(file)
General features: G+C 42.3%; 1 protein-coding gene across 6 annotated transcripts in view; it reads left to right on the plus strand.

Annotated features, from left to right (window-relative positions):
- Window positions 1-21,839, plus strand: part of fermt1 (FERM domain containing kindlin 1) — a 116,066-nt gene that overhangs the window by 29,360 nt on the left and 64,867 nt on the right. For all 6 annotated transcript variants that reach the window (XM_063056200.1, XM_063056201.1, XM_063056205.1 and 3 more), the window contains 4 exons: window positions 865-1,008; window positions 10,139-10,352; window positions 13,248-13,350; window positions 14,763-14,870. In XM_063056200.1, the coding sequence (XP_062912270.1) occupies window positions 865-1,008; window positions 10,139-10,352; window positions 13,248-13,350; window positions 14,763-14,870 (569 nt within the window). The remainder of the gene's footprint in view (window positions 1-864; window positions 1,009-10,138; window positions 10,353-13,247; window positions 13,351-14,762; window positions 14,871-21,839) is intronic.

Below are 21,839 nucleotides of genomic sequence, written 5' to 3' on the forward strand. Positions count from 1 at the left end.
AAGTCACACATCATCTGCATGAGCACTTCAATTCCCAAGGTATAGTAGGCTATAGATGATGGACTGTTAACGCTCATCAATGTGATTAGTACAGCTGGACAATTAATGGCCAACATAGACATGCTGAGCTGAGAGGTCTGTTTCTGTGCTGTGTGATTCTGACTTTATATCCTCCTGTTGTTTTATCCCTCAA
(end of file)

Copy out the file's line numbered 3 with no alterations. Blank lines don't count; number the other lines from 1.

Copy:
- Window positions 1-21,839, plus strand: part of fermt1 (FERM domain containing kindlin 1) — a 116,066-nt gene that overhangs the window by 29,360 nt on the left and 64,867 nt on the right. For all 6 annotated transcript variants that reach the window (XM_063056200.1, XM_063056201.1, XM_063056205.1 and 3 more), the window contains 4 exons: window positions 865-1,008; window positions 10,139-10,352; window positions 13,248-13,350; window positions 14,763-14,870. In XM_063056200.1, the coding sequence (XP_062912270.1) occupies window positions 865-1,008; window positions 10,139-10,352; window positions 13,248-13,350; window positions 14,763-14,870 (569 nt within the window). The remainder of the gene's footprint in view (window positions 1-864; window positions 1,009-10,138; window positions 10,353-13,247; window positions 13,351-14,762; window positions 14,871-21,839) is intronic.